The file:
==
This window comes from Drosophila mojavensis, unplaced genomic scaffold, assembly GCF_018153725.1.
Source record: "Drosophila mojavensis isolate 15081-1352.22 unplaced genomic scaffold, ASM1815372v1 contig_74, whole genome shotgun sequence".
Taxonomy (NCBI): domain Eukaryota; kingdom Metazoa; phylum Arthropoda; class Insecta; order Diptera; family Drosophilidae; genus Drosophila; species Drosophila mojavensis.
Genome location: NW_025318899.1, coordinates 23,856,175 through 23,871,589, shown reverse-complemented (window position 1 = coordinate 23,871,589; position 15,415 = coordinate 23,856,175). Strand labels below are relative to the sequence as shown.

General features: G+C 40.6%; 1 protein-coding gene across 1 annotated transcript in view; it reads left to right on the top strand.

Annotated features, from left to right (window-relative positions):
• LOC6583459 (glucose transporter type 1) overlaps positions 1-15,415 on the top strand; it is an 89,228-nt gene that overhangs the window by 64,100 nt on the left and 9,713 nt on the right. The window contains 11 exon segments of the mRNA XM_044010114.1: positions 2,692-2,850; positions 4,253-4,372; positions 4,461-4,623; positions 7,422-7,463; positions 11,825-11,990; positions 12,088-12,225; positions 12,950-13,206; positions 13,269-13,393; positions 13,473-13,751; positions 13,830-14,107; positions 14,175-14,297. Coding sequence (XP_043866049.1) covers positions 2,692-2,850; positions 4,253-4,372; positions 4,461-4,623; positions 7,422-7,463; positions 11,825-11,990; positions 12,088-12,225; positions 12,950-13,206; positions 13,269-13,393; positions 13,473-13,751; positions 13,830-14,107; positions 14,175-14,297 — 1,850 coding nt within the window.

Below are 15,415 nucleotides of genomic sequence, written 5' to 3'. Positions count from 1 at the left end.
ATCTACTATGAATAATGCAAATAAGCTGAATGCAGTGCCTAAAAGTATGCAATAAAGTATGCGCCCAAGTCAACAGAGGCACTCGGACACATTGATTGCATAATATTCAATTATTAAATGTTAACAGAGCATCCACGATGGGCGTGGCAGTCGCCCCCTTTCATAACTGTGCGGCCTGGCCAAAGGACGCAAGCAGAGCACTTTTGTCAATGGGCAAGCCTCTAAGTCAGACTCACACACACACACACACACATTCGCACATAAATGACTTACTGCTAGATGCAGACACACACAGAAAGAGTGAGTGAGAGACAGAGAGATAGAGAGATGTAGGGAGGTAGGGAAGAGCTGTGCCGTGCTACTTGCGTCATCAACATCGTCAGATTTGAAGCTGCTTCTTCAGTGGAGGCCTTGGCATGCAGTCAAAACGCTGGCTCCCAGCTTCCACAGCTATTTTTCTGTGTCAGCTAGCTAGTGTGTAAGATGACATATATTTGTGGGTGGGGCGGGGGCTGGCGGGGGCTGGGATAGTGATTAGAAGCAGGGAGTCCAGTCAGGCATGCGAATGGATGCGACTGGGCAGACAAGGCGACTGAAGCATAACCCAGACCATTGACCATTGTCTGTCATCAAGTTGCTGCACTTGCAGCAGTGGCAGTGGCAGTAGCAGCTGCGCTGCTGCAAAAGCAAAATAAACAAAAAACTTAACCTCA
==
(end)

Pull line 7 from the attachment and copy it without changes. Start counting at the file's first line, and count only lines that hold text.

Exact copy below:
• LOC6583459 (glucose transporter type 1) overlaps positions 1-15,415 on the top strand; it is an 89,228-nt gene that overhangs the window by 64,100 nt on the left and 9,713 nt on the right. The window contains 11 exon segments of the mRNA XM_044010114.1: positions 2,692-2,850; positions 4,253-4,372; positions 4,461-4,623; positions 7,422-7,463; positions 11,825-11,990; positions 12,088-12,225; positions 12,950-13,206; positions 13,269-13,393; positions 13,473-13,751; positions 13,830-14,107; positions 14,175-14,297. Coding sequence (XP_043866049.1) covers positions 2,692-2,850; positions 4,253-4,372; positions 4,461-4,623; positions 7,422-7,463; positions 11,825-11,990; positions 12,088-12,225; positions 12,950-13,206; positions 13,269-13,393; positions 13,473-13,751; positions 13,830-14,107; positions 14,175-14,297 — 1,850 coding nt within the window.